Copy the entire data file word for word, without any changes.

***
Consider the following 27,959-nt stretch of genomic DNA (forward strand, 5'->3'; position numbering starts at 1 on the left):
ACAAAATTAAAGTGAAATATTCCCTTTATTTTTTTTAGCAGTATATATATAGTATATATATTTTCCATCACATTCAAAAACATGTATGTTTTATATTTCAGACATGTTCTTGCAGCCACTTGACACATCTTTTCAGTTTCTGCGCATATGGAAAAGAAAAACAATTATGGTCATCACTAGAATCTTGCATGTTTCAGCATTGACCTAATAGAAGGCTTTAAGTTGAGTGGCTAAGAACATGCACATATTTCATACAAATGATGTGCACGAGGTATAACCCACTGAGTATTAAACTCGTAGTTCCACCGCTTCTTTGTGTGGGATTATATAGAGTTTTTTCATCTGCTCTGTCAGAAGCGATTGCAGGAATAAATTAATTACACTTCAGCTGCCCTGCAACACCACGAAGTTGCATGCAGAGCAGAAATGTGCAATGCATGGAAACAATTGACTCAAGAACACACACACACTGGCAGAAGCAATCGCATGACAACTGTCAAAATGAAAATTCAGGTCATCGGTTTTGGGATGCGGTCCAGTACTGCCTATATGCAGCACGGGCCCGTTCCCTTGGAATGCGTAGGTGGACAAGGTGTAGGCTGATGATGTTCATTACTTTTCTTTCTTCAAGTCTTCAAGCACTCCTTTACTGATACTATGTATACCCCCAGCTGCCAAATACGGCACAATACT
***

Consider the following 27,959-nt stretch of genomic DNA (forward strand, 5'->3'; position numbering starts at 1 on the left):
ACAAAATTAAAGTGAAATATTCCCTTTATTTTTTTTAGCAGTATATATATAGTATATATATTTTCCATCACATTCAAAAACATGTATGTTTTATATTTCAGACATGTTCTTGCAGCCACTTGACACATCTTTTCAGTTTCTGCGCATATGGAAAAGAAAAACAATTATGGTCATCACTAGAATCTTGCATGTTTCAGCATTGACCTAATAGAAGGCTTTAAGTTGAGTGGCTAAGAACATGCACATATTTCATACAAATGATGTGCACGAGGTATAACCCACTGAGTATTAAACTCGTAGTTCCACCGCTTCTTTGTGTGGGATTATATAGAGTTTTTTCATCTGCTCTGTCAGAAGCGATTGCAGGAATAAATTAATTACACTTCAGCTGCCCTGCAACACCACGAAGTTGCATGCAGAGCAGAAATGTGCAATGCATGGAAACAATTGACTCAAGAACACACACACACTGGCAGAAGCAATCGCATGACAACTGTCAAAATGAAAATTCAGGTCATCGGTTTTGGGATGCGGTCCAGTACTGCCTATATGCAGCACGGGCCCGTTCCCTTGGAATGCGTAGGTGGACAAGGTGTAGGCTGATGATGTTCATTACTTTTCTTTCTTCAAGTCTTCAAGCACTCCTTTACTGATACTATGTATACCCCCAGCTGCCAAATACGGCACAATACT